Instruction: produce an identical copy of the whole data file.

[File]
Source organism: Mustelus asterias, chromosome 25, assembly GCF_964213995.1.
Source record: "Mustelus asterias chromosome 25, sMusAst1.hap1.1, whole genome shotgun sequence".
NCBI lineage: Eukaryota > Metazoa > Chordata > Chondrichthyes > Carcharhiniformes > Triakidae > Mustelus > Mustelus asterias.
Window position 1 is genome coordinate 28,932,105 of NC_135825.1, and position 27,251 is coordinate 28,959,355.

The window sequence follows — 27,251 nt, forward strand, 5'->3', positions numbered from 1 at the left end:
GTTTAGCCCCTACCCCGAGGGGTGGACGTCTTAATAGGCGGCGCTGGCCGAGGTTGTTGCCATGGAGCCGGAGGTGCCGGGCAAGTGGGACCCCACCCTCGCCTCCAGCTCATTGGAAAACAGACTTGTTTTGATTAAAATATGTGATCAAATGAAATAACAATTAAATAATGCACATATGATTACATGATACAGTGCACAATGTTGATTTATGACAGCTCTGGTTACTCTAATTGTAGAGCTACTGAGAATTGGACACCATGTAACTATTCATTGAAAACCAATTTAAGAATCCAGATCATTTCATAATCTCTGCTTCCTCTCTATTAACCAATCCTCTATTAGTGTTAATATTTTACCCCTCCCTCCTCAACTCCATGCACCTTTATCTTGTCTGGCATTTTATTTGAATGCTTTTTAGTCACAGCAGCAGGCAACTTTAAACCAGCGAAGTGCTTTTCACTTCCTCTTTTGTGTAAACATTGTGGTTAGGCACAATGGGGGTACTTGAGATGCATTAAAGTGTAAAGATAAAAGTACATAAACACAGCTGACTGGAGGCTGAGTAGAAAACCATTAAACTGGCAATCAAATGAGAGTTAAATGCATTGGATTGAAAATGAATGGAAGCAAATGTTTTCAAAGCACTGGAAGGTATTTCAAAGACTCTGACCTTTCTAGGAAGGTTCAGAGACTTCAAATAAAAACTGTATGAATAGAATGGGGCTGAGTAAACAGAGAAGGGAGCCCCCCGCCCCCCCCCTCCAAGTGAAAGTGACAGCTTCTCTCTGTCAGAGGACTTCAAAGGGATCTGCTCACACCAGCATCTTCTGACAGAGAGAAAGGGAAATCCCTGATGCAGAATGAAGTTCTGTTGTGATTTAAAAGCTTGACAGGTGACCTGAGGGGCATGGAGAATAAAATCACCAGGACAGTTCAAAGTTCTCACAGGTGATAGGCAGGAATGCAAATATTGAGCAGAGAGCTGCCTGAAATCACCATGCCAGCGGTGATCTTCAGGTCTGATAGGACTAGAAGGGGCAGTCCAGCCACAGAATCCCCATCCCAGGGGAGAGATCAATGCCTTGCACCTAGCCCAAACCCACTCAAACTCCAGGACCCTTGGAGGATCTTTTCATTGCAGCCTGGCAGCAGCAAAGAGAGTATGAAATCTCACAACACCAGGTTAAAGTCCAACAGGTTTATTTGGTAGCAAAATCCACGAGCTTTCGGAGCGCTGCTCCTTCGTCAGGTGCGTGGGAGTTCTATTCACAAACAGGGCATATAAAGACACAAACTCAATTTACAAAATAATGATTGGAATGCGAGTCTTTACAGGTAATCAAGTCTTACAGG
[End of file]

Source organism: Mustelus asterias, chromosome 25, assembly GCF_964213995.1.
Source record: "Mustelus asterias chromosome 25, sMusAst1.hap1.1, whole genome shotgun sequence".
NCBI lineage: Eukaryota > Metazoa > Chordata > Chondrichthyes > Carcharhiniformes > Triakidae > Mustelus > Mustelus asterias.
Window position 1 is genome coordinate 28,932,105 of NC_135825.1, and position 27,251 is coordinate 28,959,355.

The window sequence follows — 27,251 nt, forward strand, 5'->3', positions numbered from 1 at the left end:
GTTTAGCCCCTACCCCGAGGGGTGGACGTCTTAATAGGCGGCGCTGGCCGAGGTTGTTGCCATGGAGCCGGAGGTGCCGGGCAAGTGGGACCCCACCCTCGCCTCCAGCTCATTGGAAAACAGACTTGTTTTGATTAAAATATGTGATCAAATGAAATAACAATTAAATAATGCACATATGATTACATGATACAGTGCACAATGTTGATTTATGACAGCTCTGGTTACTCTAATTGTAGAGCTACTGAGAATTGGACACCATGTAACTATTCATTGAAAACCAATTTAAGAATCCAGATCATTTCATAATCTCTGCTTCCTCTCTATTAACCAATCCTCTATTAGTGTTAATATTTTACCCCTCCCTCCTCAACTCCATGCACCTTTATCTTGTCTGGCATTTTATTTGAATGCTTTTTAGTCACAGCAGCAGGCAACTTTAAACCAGCGAAGTGCTTTTCACTTCCTCTTTTGTGTAAACATTGTGGTTAGGCACAATGGGGGTACTTGAGATGCATTAAAGTGTAAAGATAAAAGTACATAAACACAGCTGACTGGAGGCTGAGTAGAAAACCATTAAACTGGCAATCAAATGAGAGTTAAATGCATTGGATTGAAAATGAATGGAAGCAAATGTTTTCAAAGCACTGGAAGGTATTTCAAAGACTCTGACCTTTCTAGGAAGGTTCAGAGACTTCAAATAAAAACTGTATGAATAGAATGGGGCTGAGTAAACAGAGAAGGGAGCCCCCCGCCCCCCCCCTCCAAGTGAAAGTGACAGCTTCTCTCTGTCAGAGGACTTCAAAGGGATCTGCTCACACCAGCATCTTCTGACAGAGAGAAAGGGAAATCCCTGATGCAGAATGAAGTTCTGTTGTGATTTAAAAGCTTGACAGGTGACCTGAGGGGCATGGAGAATAAAATCACCAGGACAGTTCAAAGTTCTCACAGGTGATAGGCAGGAATGCAAATATTGAGCAGAGAGCTGCCTGAAATCACCATGCCAGCGGTGATCTTCAGGTCTGATAGGACTAGAAGGGGCAGTCCAGCCACAGAATCCCCATCCCAGGGGAGAGATCAATGCCTTGCACCTAGCCCAAACCCACTCAAACTCCAGGACCCTTGGAGGATCTTTTCATTGCAGCCTGGCAGCAGCAAAGAGAGTATGAAATCTCACAACACCAGGTTAAAGTCCAACAGGTTTATTTGGTAGCAAAATCCACGAGCTTTCGGAGCGCTGCTCCTTCGTCAGGTGCGTGGGAGTTCTATTCACAAACAGGGCATATAAAGACACAAACTCAATTTACAAAATAATGATTGGAATGCGAGTCTTTACAGGTAATCAAGTCTTACAGG